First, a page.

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Pickles are my new obsession.  It all started with Smitten Kitchen’s Bread and Butter Pickle post.  I wasn’t craving the pickles so much as the burgers they go on.  I was recovering from knee surgery and got  bored – I sought to entertain myself by trying something new.  I found some pickling cucumbers at the local market.  I made the pickles, I ate the pickles on my burger, I ate the pickles out of the jar and by the end of the meal – almost the entire batch of pickles was gone.  That moment I started down a pickling road from which I will not likely return.  

I decided to grow my own pickling cucumbers to feed this addiction.  At this point it was mid-June in Oregon.   I thought I was too late for planting but managed to find two starts at the local nursery.  I squeezed them in a bed with some onions (despite the protests of my husband – something about mixing metaphors or veggies) and waited.  The cool summer we had this year suited them (unlike my tomato plants – but I don’t want to talk about that).  The next thing I knew it was August and those two plants took over their box and high tailed it down the garden path.  In their wake they created pounds upon pounds of cucumbers. We are now into September and every couple of days I pick between 3-6 pounds and within 4 days I needed to harvest again.  

With this bounty I made more bread and butter pickles, I made traditional dill pickles… but now that I have made them, nothing (and I mean nothing) comes close to old school sour pickles.  Sour pickles are fermented in a brine with spices, dill and pepper.  As you reach your hand into the vat to retrieve the pickle – the brine’s aroma entices you, previewing the flavors that will soon be coming your way. 

Fermentation sounds mysterious – maybe even a little scary.  Things float and bubble – it gets a little murky – it is science in action.  If you start to get nervous keep in mind this little fact – fermentation as a food preservation technique has been used for thousands of years.  Practice good sanitation peppered with common sense and you will be fine.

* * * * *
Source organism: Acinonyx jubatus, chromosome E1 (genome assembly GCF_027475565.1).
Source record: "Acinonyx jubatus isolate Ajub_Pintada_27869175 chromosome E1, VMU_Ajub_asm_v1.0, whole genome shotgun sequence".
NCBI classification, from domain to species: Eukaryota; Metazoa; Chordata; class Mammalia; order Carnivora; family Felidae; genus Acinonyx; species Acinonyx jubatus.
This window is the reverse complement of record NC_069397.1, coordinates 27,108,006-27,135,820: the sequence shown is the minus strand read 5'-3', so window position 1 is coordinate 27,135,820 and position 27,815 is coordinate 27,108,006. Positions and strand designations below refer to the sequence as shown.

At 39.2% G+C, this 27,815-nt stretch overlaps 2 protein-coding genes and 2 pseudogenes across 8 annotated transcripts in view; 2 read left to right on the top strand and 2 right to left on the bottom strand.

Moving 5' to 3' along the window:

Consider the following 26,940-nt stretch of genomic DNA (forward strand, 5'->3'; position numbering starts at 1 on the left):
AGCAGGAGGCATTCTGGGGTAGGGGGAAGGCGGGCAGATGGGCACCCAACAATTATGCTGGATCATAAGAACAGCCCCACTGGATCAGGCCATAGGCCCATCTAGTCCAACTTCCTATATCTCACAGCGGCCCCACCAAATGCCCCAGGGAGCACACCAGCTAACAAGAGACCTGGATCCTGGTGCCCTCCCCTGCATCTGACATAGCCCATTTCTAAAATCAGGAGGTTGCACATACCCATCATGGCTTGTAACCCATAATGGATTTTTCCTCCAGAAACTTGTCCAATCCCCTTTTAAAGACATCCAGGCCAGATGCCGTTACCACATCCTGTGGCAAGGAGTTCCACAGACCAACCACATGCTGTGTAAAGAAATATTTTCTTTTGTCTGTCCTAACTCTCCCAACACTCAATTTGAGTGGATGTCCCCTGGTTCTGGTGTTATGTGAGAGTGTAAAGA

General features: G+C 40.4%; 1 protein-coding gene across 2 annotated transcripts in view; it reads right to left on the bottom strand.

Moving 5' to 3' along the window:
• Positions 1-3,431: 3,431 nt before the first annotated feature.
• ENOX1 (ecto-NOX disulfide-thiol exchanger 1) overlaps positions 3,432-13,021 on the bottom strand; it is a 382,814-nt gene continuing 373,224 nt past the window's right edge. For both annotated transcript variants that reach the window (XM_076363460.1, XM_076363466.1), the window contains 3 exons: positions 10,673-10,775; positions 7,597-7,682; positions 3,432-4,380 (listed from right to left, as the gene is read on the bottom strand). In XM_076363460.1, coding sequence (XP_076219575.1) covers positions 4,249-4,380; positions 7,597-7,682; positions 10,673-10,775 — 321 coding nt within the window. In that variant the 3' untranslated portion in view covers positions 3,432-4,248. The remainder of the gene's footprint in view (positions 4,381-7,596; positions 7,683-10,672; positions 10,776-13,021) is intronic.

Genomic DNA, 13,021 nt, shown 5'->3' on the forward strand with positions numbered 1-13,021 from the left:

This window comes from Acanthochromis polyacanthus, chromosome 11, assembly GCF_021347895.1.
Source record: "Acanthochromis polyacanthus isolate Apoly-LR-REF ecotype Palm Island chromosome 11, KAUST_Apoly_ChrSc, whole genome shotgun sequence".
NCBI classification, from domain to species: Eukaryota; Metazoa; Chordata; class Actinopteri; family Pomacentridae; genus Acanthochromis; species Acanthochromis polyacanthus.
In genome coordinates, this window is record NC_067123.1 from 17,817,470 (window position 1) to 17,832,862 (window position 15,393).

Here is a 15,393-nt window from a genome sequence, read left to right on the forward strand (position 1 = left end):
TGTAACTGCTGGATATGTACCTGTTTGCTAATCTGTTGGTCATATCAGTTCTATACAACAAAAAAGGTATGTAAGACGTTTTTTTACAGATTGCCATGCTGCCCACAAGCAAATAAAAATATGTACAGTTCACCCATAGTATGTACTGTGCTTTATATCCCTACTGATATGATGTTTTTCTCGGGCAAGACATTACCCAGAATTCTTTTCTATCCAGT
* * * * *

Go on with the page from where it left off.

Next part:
Here are a couple of recipe notes.  If you are not familiar with fermenting protocols – read the USDA guidelines.  Make sure that you use a food grade container for the fermentation process.  I used an extra-large glass canning jar which was just barely big enough for a halved recipe.  A traditional fermenting crock is now on my birthday/holiday wish list (hint hint).  Don’t alter the salt to water ratios of a trusted recipe.  Fermentation relies upon the salt to knock down the bad bacteria.  Do not use plastic if you can avoid it – bacteria likes to hide in plastic and it increases the risk of contamination.

Recipe (adapted from Joy of Pickling – Lower East Side Full-Sour Dills):

4 pounds pickling cucumbers

8 garlic cloves sliced

2 dill heads (original recipe called for 4)

2 dried peppers

1 teaspoon black peppercorns

2 tablespoons whole coriander

1 tablespoons whole allspice

Brine consisting of 1/2 cup pickling salt and 3 quarts water

Wash the cucumbers well and remove the blossom ends.*  Place cucumbers and remaining ingredients, except the brine, in a food safe container.  Combine salt and water to make your brine and pour into the container covering the pickles. Put excess brine in a food grade plastic bag and use that as a weight to seal the top.  Cover and leave in a cool dark space.  Fermentation should begin in 2-3 days.  Check daily and skim any white scum.  It should take about one to two weeks to complete the process (depending on temperature).  Pickles are done when they are an olive grey color throughout.  Once fermented, remove the brine bag and refrigerate.

*  I picked my cucumbers just before pickling so they did not need to be pre-chilled.  If yours are not fresh picked soak them in ice water to freshen them up.